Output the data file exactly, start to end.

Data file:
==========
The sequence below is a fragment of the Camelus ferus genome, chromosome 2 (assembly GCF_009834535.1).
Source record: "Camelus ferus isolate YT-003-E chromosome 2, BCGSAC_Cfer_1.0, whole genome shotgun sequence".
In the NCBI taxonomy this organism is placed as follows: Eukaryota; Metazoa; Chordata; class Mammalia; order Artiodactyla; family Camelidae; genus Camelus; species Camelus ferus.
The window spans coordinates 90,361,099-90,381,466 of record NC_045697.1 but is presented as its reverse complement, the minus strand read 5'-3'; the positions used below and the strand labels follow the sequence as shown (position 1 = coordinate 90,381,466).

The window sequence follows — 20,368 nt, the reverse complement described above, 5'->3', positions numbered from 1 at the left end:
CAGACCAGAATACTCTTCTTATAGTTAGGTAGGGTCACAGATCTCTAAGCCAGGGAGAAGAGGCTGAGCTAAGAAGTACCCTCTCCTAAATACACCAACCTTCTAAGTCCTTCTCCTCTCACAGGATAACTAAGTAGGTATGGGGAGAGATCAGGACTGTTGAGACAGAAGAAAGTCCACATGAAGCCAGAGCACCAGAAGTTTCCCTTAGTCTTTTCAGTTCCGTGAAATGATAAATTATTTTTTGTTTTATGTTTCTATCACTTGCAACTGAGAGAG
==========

The sequence below is a fragment of the Camelus ferus genome, chromosome 2 (assembly GCF_009834535.1).
Source record: "Camelus ferus isolate YT-003-E chromosome 2, BCGSAC_Cfer_1.0, whole genome shotgun sequence".
In the NCBI taxonomy this organism is placed as follows: Eukaryota; Metazoa; Chordata; class Mammalia; order Artiodactyla; family Camelidae; genus Camelus; species Camelus ferus.
The window spans coordinates 90,361,099-90,381,466 of record NC_045697.1 but is presented as its reverse complement, the minus strand read 5'-3'; the positions used below and the strand labels follow the sequence as shown (position 1 = coordinate 90,381,466).

The window sequence follows — 20,368 nt, the reverse complement described above, 5'->3', positions numbered from 1 at the left end:
CAGACCAGAATACTCTTCTTATAGTTAGGTAGGGTCACAGATCTCTAAGCCAGGGAGAAGAGGCTGAGCTAAGAAGTACCCTCTCCTAAATACACCAACCTTCTAAGTCCTTCTCCTCTCACAGGATAACTAAGTAGGTATGGGGAGAGATCAGGACTGTTGAGACAGAAGAAAGTCCACATGAAGCCAGAGCACCAGAAGTTTCCCTTAGTCTTTTCAGTTCCGTGAAATGATAAATTATTTTTTGTTTTATGTTTCTATCACTTGCAACTGAGAGAG